Born in Siberia in the wake of the Russian Revolution, Esphyr Slobodkina's family settled in Harbin, Manchuria. In 1928, Slobodkina immigrated to New York City and enrolled at the National Academy of Design the following year. In 1931, through a peer, she became acquainted with Ilya Bolotowsky. The two shared an interest in the theoretical aspects of modern art-form, color, and composition. Slobodkina also formed relationships with Gertrude Greene, Byron Browne, and Giorgio Cavallon, and became immersed in city's avant-garde scene. In the early 1930s, Slobodkina and Bolotowsky were invited to the Yaddo artist colony in Saratoga Springs, and there the former began experimenting with abstraction. The two married in 1933, and Slobodkina produced her first Cubist work in 1934.
In 1936, Slobodkina separated from Bolotowsky. Around this time, her family moved to New York city; alongside her mother, Slobodkina opened a dress shop and served as a textile designer and manufacturer. She joined the Works Progress Administration and became active in the Artists' Union, for which she began to design paper collage posters and in the process further develop her brand of abstraction. By 1936, she was a fully-fledged abstractionist, her works reflecting her experience in collage by way of their flat, layered compositional arrangements. In addition to her paintings, Slobodkina worked on Surrealist-inspired sculptures composed of wood, wire, and found objects. In 1937 she became a founding member of the American Abstract Artists, and would later become president.
That same year, Slobodkina met famous children's book author Margaret Wise Brown and was inspired to try her hand at illustration. She illustrated Brown's The Little Fireman as well as her own Caps for Sale (1938), which went on to become a beloved piece of children's literature and was even adapted into a musical. Throughout the '40s and '50s, Slobodkina participated in a series of notable exhibitions, including "Eight by Eight: Abstract Painting since 1940" at the Philadelphia Museum of Art (1945) and the Whitney Museum of American Art annuals (through the 1950s).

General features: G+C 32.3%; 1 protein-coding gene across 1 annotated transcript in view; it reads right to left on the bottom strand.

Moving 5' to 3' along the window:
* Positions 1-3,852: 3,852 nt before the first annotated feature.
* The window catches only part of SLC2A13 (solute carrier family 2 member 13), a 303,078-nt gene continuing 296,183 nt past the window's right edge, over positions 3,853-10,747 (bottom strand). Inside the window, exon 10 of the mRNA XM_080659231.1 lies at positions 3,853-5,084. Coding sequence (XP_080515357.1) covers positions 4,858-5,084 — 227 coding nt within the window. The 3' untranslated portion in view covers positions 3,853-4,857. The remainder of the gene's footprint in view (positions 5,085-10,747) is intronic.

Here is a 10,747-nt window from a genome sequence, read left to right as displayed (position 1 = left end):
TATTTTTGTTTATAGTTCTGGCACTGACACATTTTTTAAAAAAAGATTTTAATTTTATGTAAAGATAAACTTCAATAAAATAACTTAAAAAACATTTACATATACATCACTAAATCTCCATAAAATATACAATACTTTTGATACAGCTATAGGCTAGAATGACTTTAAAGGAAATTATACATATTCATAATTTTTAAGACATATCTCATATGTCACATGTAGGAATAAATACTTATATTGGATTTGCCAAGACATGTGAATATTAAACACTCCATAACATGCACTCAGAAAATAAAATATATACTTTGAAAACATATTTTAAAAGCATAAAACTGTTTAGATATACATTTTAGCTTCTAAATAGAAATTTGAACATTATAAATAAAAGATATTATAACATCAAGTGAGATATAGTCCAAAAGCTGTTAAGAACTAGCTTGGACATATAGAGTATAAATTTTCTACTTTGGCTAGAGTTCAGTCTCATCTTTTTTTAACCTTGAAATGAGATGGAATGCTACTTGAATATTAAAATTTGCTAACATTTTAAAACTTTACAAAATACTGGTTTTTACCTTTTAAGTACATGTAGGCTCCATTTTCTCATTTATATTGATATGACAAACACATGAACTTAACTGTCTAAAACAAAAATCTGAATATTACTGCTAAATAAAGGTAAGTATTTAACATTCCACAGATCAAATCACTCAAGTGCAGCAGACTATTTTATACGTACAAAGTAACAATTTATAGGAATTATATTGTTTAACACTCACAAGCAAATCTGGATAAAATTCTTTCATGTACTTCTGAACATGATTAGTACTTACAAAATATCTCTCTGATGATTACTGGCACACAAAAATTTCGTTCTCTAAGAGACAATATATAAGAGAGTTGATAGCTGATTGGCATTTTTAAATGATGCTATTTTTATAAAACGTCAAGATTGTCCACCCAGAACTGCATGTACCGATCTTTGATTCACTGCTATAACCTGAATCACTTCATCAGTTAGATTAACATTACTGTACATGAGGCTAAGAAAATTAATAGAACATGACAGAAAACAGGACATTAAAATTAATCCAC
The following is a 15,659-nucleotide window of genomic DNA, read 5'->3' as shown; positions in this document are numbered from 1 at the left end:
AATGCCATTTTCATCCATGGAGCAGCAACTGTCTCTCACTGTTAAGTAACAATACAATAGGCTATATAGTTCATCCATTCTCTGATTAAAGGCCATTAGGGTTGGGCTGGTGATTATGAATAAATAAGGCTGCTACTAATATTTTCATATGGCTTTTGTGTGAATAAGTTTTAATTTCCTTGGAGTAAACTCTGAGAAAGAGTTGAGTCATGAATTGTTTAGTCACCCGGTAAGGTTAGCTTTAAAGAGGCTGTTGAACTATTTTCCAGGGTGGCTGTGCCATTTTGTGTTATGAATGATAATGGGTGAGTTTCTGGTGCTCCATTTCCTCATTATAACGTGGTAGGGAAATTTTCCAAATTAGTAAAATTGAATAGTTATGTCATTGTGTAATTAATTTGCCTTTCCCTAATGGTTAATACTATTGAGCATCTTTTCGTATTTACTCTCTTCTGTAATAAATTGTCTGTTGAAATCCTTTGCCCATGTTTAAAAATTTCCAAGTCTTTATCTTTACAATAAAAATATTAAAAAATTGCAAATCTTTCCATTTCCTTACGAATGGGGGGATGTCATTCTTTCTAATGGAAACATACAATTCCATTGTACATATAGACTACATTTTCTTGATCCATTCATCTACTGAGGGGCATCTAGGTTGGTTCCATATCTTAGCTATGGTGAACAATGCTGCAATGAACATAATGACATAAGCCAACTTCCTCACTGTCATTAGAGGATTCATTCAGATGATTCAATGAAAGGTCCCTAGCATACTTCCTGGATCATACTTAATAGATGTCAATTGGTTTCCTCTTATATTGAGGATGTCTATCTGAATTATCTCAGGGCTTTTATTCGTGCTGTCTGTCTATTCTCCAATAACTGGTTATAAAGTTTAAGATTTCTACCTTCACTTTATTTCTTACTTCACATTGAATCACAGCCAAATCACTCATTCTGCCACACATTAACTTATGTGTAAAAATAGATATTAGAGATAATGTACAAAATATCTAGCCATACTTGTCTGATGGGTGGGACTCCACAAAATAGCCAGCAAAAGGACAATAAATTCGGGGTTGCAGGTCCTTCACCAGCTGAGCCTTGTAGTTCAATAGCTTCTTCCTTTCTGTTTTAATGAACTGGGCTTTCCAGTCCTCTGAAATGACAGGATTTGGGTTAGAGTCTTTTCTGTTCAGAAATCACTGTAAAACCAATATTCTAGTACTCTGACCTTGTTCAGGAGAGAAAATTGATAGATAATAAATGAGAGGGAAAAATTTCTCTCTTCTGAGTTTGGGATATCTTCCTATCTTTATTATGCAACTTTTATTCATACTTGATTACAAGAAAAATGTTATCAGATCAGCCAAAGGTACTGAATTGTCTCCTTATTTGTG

"There's a body, there's a wing structure…I don't believe in this Kandinsky floating stuff. I'm not a ghost…I'm still building structures…I'm very architectonic."
—Esphyr Slobodkina on her work, taken from a March 26, 1994 interview
One of Slobodkina's finest compositions, Levitator represents the pinnacle of the artist's career, and was painted during the decade in which she achieved an astounding level of critical success. Having exhibited in New York City in the 1940s, Slobodkina continued to show her work actively throughout the '50s. She participated in the Whitney Annuals of 1950, '51, '52, '53, '55, and '58; her 1952 entry Composition with White Ovals was subsequently purchased by the museum. Levitator bears the hallmarks of Slobodkina's mature style: bold, graphic forms-the artist described herself as an "Abstract Surrealist"-and a concentration on definitively mechanical and modern subject matter. Levitator is closely related to an oil on gessoed plywood work of the same title that Slobodkina created in 1950, after seeing and becoming inspired by the scraped-gesso paintings of John Ferren at the Museum of Living Art. This other Levitator is marked by areas in which the gesso is completely scratched off, exposing the texture of the bare plywood underneath. Slobodkina considered it the culmination of her style. Our oil on canvas Levitator dates to the same decade, and is characterized by a similar horizontal compositional arrangement featuring strong geometries and a masterful use of color. Dynamic tensions are created in Slobodkina's overlapping and interweaving of inventive shapes, and the effect is a futuristic machine-like abstraction that resembles the structure of an airplane. Her dramatic tonality and hard lines lend Levitator's flat forms a sense of dimensionality; complete with wings and propellors, Slobodkina's abstraction assumes the appearance of an aircraft ready to take flight.
Private Collection, Prague